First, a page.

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Cannes winners share theme

CANNES, France -- No films could be more different than the two top prize winners in this year's Cannes Film Festival. And no directors could have accepted the awards more differently - one with joy, the other almost defiantly.

The Palme d'Or for best film went to "Eternity and a Day," by Theo Angelopoulos of Greece. Climbing morosely to the stage, he said, "If I had not won, I would have made the same speech." Everyone in the Palais knew what he was referring to: how, three years ago, when his "Ulysses' Gaze" was passed over for the Palme and given the Grand Jury Prize instead, he spat into the microphone: "I have prepared a speech - but not for this prize!"

This year, the Grand Jury Prize, which is essentially second place, went to "Life is Beautiful," by the Italian comic actor Roberto Benigni. And his acceptance had the entire theater rolling with hilarity, and the jury laughing and crying at the same time.

Benigni, a thin, hyperactive clown with an unruly head of hair, used all of his gifts to show how happy he was. He threw his arms in the air. He crossed them over his chest. He blew kisses to the balcony. He kissed the feet of Martin Scorsese, the president of the jury. He embraced all the members of the jury - and for good measure all the members of the short film jury, who were also on the stage. He pretended he thought he had won the Palme d'Or. He got a standing ovation.

And then came the award for Angelopoulos, which played more like an anticlimax. It was as if Benigni had demonstrated the correct way to win second prize.

But it is not that simple, because Angelopoulos and Benigni are not, after all, the same person. And the differences in their personalities are reflected in the contrasting natures of their films.

"Eternity and a Day" tells the story of a man who expects to check into a hospital tomorrow, and probably will die there. It stars Bruno Ganz (of Wim Wenders' "Wings of Desire") as a great Greek writer who has abandoned his hopes of writing an epic poem and now faces the possibility that in working so hard on his art, he missed his own life.

And then something happens to keep him from leaving life too easily. In a masterful single shot, Angelopoulos shows "red light boys" - poor kids with squeegees who clear windshields at traffic signals - racing out to wash some windows. Then the hero's car enters from the right, and drives a block to another light. It stops, and another gang of boys comes to wash his windshield.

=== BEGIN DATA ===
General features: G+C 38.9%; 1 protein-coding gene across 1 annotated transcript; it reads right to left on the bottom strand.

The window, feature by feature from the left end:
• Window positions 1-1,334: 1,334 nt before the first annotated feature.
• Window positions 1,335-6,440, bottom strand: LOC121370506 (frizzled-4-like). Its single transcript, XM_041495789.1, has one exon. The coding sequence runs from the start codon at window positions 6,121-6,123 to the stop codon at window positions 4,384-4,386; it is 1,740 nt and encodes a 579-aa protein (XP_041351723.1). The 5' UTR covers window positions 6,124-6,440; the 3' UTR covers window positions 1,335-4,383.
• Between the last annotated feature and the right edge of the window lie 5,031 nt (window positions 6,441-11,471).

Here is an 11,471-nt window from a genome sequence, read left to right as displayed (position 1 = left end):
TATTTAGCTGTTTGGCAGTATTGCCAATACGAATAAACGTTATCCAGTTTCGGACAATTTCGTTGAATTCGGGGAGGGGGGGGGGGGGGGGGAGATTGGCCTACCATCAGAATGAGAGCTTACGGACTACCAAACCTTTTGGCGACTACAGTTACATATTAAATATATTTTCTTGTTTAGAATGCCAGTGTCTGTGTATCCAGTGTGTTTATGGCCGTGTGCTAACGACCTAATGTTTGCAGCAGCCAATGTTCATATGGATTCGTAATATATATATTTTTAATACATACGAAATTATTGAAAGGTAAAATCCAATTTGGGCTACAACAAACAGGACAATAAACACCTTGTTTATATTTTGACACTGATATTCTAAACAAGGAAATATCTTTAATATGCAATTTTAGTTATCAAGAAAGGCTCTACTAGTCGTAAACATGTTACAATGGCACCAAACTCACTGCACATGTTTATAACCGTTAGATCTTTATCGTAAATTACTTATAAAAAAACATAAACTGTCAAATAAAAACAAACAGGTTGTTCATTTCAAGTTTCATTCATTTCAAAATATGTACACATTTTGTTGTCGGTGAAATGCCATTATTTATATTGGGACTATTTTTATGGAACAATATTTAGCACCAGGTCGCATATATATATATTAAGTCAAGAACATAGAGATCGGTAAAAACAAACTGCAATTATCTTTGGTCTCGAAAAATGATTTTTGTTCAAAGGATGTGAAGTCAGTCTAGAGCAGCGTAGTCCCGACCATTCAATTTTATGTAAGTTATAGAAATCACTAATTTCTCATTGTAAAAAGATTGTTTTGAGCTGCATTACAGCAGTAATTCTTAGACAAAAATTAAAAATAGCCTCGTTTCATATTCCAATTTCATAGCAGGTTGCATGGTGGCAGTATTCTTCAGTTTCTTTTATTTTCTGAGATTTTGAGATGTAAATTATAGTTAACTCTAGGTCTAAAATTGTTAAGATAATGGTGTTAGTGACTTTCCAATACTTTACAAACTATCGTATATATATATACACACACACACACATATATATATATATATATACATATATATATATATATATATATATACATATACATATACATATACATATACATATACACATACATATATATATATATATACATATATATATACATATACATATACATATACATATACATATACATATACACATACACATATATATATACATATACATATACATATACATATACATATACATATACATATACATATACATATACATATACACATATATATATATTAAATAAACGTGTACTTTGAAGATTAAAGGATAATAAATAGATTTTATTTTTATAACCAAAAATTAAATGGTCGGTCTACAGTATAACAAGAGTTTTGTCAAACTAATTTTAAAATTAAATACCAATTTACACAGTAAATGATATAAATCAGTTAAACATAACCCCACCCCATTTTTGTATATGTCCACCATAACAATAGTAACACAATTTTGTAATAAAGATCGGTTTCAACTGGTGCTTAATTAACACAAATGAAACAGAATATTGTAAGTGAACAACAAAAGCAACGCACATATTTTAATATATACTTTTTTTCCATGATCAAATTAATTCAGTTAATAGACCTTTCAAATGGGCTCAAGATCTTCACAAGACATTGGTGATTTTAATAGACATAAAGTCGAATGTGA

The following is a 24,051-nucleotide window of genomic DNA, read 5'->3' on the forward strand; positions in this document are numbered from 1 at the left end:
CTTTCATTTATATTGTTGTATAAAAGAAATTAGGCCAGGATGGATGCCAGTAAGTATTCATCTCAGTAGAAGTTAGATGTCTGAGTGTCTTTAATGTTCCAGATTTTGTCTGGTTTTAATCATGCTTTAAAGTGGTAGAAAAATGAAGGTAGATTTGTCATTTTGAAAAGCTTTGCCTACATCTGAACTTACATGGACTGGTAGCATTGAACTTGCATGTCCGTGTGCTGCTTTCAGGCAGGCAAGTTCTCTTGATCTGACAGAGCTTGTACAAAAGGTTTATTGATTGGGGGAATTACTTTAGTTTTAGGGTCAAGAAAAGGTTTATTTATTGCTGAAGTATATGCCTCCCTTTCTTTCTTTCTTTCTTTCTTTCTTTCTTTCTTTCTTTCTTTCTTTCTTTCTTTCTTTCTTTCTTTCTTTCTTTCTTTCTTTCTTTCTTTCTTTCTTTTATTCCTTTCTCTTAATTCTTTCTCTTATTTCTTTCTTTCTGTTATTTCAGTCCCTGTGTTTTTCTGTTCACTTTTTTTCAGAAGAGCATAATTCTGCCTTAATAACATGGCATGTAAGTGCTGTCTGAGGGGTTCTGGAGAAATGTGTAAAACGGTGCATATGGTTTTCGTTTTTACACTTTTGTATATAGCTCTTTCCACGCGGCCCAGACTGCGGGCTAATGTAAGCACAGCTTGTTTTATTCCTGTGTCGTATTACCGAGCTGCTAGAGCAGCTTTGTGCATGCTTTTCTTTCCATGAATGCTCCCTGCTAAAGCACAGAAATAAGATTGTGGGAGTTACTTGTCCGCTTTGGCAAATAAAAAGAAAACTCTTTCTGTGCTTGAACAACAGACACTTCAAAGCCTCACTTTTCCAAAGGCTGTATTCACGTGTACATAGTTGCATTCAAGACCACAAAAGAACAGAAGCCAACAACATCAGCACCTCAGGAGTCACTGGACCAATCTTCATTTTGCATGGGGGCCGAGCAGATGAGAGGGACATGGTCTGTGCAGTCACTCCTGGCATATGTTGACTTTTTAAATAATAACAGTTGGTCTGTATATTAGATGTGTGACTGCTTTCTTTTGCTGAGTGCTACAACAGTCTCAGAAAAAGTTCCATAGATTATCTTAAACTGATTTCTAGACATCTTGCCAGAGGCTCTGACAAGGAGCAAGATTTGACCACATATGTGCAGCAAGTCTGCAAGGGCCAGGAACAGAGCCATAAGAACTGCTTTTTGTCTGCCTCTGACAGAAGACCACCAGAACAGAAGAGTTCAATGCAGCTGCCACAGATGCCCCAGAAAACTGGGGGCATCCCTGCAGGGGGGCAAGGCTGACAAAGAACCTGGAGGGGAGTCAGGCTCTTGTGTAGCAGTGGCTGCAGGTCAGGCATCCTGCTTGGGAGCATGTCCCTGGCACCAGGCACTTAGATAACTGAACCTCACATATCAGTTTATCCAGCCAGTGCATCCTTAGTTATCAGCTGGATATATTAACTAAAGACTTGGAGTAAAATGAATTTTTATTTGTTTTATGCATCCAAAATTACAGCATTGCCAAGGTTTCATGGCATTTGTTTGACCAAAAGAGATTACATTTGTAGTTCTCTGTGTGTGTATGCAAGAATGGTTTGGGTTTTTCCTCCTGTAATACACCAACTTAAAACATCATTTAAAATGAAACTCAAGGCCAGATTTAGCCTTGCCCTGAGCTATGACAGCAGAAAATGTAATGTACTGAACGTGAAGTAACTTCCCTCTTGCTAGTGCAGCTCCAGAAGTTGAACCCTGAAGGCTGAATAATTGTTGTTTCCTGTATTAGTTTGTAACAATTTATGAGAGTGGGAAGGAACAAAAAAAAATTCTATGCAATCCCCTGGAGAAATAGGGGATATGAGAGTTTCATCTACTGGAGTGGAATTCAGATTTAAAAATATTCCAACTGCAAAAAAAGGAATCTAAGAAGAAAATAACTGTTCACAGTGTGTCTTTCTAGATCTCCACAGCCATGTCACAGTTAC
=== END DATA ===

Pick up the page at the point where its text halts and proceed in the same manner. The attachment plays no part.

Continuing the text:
Behind him, as the camera rises up, we see several boys from the previous light running down the street, chased by police. The hero opens the door of his car and gestures for a boy to get in. They drive off, and he has saved the boy from arrest.

This boy turns out to be a homeless refugee from Albania. The dying poet and the boy will cross paths during the day, until finally the demands of the boy's life take precedence over those of the poet's death. There is a lot more, but that is the heart of the film, which is muffled in darkness, rain and fog.

Now consider "Life Is Beautiful," which was written and directed by Benigni and stars him as an Italian Jew who, in the 1930s, woos and wins the woman of his dreams. Gradually, almost as a surreal intrusion into normal life, the horror of World War II slips into a story that began as a romantic comedy.

Anti-Semitic laws are passed; Jewish stores are closed. Finally the father and his son are herded onto a train for the concentration camps, and the wife, who is a gentile, insists on coming along with them.

In the camps, the father, whose only gifts are as a clown, uses humor and fantasy to try to shield his little boy from the horror of the Holocaust. He invents a game: For 1,000 points, the kid will win an army tank. The game includes hiding from the guards, and the kid plays so well that he becomes the only surviving child in the camp.

Both films, then, are about similar themes: adult men using their art and experience to protect little boys from a world that wants to kill them because of their ethnic identity. But Benigni uses laughter and satire, and Angelopoulos uses existential defiance; it tries to cut a deal with despair.

Thinking of the films, I understand completely why the two men accepted their awards in such different ways. Angelopoulos, like his hero, is weighted down with his art and his mortality. Benigni, like his hero, whistles defiantly into the face of destruction. For one, horror confirms the tragic human condition. For the other, it exists to be defied. Both films are true to the natures of the men who made them.

Roger Ebert

Roger Ebert was the film critic of the Chicago Sun-Times from 1967 until his death in 2013. In 1975, he won the Pulitzer Prize for distinguished criticism.

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